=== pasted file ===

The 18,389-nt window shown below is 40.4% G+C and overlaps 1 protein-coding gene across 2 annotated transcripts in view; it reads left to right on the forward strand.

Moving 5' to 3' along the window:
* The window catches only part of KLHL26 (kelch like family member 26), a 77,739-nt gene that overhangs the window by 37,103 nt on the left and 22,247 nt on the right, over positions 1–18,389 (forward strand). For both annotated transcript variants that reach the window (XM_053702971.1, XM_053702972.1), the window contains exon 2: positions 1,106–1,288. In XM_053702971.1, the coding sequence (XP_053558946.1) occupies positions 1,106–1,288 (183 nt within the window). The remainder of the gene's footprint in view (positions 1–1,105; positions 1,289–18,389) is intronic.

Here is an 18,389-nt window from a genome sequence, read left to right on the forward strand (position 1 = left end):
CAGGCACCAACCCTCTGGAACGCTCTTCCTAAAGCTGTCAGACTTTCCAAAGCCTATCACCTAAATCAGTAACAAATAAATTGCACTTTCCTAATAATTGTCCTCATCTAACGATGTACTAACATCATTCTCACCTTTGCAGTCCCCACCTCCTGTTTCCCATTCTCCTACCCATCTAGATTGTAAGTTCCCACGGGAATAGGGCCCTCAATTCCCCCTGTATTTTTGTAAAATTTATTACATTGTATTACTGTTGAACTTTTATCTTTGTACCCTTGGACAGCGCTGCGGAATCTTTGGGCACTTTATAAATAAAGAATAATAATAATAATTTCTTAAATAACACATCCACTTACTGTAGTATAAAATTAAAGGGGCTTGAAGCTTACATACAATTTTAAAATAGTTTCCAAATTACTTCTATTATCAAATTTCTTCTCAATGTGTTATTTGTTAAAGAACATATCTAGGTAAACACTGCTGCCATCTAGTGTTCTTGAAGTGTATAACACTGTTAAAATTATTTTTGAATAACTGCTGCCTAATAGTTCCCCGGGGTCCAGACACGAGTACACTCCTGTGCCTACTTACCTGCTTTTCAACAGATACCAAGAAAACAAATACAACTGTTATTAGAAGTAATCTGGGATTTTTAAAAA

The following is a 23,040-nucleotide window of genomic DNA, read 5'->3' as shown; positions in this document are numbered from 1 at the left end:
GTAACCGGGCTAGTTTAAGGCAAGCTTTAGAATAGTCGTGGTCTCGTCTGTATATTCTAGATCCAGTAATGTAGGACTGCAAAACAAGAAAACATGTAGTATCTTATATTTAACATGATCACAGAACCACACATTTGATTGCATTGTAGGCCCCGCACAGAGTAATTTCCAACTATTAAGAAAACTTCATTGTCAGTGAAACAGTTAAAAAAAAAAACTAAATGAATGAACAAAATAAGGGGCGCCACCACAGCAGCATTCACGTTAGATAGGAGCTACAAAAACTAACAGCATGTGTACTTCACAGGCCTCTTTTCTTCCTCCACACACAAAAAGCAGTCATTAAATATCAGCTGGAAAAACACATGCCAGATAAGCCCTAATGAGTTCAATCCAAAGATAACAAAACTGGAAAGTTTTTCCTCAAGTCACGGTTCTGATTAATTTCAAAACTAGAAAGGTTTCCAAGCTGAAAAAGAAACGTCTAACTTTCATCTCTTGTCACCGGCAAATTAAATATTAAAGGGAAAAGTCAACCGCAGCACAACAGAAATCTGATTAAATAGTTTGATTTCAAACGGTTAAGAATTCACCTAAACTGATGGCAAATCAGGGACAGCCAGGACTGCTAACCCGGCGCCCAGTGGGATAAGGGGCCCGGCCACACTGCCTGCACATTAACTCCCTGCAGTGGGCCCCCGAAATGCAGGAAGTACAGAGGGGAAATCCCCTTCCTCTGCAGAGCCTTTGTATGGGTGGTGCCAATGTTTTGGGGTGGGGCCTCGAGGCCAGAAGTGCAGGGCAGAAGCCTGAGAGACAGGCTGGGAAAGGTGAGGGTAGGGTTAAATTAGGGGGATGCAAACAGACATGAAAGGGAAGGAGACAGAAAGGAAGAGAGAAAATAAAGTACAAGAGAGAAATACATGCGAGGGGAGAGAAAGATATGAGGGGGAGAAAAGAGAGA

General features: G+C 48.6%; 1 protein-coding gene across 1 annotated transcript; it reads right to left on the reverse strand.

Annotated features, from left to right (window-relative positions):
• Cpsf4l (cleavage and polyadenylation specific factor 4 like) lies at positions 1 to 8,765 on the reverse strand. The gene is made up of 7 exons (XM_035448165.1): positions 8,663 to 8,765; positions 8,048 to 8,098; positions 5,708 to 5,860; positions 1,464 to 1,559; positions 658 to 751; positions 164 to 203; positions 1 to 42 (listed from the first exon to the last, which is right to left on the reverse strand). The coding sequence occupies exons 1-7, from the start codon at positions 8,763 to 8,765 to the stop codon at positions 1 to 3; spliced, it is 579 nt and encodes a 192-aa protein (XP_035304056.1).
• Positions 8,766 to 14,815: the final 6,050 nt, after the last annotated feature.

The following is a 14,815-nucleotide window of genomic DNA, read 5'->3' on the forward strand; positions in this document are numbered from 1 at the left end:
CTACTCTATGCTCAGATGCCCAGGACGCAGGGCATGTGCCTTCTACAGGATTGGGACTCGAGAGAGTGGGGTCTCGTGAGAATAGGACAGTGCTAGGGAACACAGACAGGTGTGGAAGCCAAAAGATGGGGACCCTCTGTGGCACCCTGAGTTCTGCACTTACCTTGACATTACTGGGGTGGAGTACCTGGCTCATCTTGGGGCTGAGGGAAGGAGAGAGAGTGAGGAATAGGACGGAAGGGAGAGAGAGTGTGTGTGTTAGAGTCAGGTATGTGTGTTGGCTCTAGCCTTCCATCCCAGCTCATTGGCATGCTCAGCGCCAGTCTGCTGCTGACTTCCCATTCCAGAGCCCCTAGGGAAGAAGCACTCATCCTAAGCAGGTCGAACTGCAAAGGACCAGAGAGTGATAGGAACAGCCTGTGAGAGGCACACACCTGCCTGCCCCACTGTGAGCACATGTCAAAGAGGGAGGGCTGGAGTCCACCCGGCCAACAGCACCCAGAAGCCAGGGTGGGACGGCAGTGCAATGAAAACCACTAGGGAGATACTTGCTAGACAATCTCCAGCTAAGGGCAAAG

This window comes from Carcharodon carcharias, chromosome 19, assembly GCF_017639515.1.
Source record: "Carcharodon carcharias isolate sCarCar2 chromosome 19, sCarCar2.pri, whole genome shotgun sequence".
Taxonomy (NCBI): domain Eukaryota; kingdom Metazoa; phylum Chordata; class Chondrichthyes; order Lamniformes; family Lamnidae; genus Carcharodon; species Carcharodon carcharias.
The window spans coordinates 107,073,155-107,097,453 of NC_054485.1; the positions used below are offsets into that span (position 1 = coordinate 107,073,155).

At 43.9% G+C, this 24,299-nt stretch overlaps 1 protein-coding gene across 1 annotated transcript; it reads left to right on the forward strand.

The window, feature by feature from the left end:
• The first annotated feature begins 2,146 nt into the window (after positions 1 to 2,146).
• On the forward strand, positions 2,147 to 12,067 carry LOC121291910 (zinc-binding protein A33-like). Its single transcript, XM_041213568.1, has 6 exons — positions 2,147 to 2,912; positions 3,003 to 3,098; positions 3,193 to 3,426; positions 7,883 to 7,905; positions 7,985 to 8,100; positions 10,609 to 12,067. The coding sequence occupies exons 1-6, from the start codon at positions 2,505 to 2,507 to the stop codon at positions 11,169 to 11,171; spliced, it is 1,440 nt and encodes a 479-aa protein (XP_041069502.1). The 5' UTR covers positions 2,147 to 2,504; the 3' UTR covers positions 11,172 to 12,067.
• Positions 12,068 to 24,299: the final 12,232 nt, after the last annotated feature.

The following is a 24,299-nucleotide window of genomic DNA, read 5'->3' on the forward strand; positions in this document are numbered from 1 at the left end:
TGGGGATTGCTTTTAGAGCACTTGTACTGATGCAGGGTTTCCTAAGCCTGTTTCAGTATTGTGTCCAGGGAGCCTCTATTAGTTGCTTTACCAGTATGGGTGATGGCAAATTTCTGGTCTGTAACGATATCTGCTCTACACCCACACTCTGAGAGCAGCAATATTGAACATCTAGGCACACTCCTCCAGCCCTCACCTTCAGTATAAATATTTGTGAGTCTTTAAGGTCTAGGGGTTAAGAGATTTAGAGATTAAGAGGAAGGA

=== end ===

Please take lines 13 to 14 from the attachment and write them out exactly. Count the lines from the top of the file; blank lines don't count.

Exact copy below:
CTACTCTATGCTCAGATGCCCAGGACGCAGGGCATGTGCCTTCTACAGGATTGGGACTCGAGAGAGTGGGGTCTCGTGAGAATAGGACAGTGCTAGGGAACACAGACAGGTGTGGAAGCCAAAAGATGGGGACCCTCTGTGGCACCCTGAGTTCTGCACTTACCTTGACATTACTGGGGTGGAGTACCTGGCTCATCTTGGGGCTGAGGGAAGGAGAGAGAGTGAGGAATAGGACGGAAGGGAGAGAGAGTGTGTGTGTTAGAGTCAGGTATGTGTGTTGGCTCTAGCCTTCCATCCCAGCTCATTGGCATGCTCAGCGCCAGTCTGCTGCTGACTTCCCATTCCAGAGCCCCTAGGGAAGAAGCACTCATCCTAAGCAGGTCGAACTGCAAAGGACCAGAGAGTGATAGGAACAGCCTGTGAGAGGCACACACCTGCCTGCCCCACTGTGAGCACATGTCAAAGAGGGAGGGCTGGAGTCCACCCGGCCAACAGCACCCAGAAGCCAGGGTGGGACGGCAGTGCAATGAAAACCACTAGGGAGATACTTGCTAGACAATCTCCAGCTAAGGGCAAAG

This window comes from Carcharodon carcharias, chromosome 19, assembly GCF_017639515.1.